An extraordinarily diverse group of lawmakers from around the world called for greater global efforts to end religious persecution and repression at a Seventh-day Adventist co-sponsored conference in New York.
The International Panel of Parliamentarians for Freedom of Religion or Belief produced an unlikely alliance of political leaders. Among the more than 100 legislators from some 50 countries were an ayatollah from Iran, Anglican lawmakers from Britain, a Christian member of parliament from Pakistan, Jewish politicians from Israel, Hindu lawmakers from India, and Buddhist legislators from Myanmar.
“In spite of the immense cultural and religious differences between participants, there was a clear consensus around one idea: that in our fight to protect religious freedom we can’t achieve much by working alone, as just one country or one organization,” said Dwayne Leslie, deputy secretary-general of the Adventist-affiliated International Religious Liberty Association, which co-sponsored the conference at the One UN Hotel on Sept. 19. “Rather, we need a multinational approach to really begin to address the steady increase in religious intolerance and repression around the world.”
The International Panel of Parliamentarians for Freedom of Religion or Belief is a relatively new organization that was initiated with just 30 legislators in Oslo, Norway, in November 2014. The first conference committed to build an informal worldwide network in support of religious freedom. Since then, the network has expanded rapidly. Space at this year’s meeting filled quickly and soon exceeded its 100-seat limit.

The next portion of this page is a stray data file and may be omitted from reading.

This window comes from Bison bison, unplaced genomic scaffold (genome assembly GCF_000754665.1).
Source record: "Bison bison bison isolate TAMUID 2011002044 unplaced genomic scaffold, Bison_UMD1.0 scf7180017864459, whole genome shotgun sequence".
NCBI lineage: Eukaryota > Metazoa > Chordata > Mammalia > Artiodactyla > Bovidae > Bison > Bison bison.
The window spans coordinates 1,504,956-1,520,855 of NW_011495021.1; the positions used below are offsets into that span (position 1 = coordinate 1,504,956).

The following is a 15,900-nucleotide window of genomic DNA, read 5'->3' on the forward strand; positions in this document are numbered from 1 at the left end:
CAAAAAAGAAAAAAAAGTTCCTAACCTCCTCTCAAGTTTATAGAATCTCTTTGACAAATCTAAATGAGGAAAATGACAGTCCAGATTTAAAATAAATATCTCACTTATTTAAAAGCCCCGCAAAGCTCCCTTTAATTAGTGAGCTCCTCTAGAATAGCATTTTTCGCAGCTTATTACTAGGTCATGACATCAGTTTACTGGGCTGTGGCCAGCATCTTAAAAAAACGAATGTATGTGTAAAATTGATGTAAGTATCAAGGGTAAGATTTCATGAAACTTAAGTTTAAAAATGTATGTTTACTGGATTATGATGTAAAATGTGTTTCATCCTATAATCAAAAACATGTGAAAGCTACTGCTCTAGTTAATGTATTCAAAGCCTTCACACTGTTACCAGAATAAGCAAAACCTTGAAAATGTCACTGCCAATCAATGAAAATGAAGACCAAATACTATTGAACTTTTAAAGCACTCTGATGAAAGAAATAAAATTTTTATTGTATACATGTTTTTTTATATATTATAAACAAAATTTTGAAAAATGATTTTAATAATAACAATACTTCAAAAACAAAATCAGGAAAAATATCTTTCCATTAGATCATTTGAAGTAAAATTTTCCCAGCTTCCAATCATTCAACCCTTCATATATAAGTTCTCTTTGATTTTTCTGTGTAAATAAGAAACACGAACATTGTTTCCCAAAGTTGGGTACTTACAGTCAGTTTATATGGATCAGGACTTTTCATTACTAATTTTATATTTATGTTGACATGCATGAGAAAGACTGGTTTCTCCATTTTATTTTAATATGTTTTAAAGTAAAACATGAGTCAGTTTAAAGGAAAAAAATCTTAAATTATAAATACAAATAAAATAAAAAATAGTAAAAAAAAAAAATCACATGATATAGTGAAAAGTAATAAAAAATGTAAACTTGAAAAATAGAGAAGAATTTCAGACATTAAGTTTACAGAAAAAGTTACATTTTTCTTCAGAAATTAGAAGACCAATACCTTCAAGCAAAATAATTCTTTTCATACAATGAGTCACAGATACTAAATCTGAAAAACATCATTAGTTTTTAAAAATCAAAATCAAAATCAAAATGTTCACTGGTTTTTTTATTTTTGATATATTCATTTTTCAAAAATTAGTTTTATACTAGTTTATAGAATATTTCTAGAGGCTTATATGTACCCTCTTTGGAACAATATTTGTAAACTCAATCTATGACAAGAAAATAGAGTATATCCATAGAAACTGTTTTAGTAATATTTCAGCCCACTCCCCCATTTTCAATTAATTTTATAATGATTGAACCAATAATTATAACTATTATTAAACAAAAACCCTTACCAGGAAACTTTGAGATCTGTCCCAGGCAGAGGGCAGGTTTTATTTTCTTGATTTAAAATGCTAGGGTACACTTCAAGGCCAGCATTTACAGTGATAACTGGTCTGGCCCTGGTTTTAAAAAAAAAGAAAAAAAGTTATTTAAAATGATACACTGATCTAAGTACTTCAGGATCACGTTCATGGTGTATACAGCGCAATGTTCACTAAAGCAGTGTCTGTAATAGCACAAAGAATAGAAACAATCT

Participants at the conference discussed current religious freedom challenges, heard from victims of religious persecution, and explored ways in which lawmakers could raise awareness about the issue within their own national legislatures. The conference concluded with attendees issuing letters to the governments of three countries: Myanmar, Iran, and Vietnam. The letters highlighted specific religious freedom violations and called on each government to honor its obligations under the Universal Declaration of Human Rights and other international agreements.
Leslie, who serves as director of legislative affairs for the Adventist world church, said the network of political leaders is fundamentally different from many other religious freedom organizations.
“These are all very influential individuals within their own nations,” he said. “They have access to other lawmakers and thought leaders, and they have the ability to make their voices heard.”
Leslie said the group is also remarkable for the sheer scope of its diversity. Europe and other Western nations were represented, but participants also came from Iran, Malaysia, Sudan, Pakistan, Egypt, Senegal, Chile, Brazil, Turkey, Nigeria, Tunisia, and many other countries where freedom to worship rights are compromised.
Leslie said the group plans to keep expanding its network of legislators and intends to meet for its next conference in Berlin in 2016.
The International Religious Liberty Association has its headquarters at the Adventist world church building in Silver Spring, Maryland. Other co-sponsors included the German political foundation Konrad Adenauer Stiftung, the Church of England, the Norwegian Foreign Ministry, and the U.S. government’s Commission on International Religious Freedom.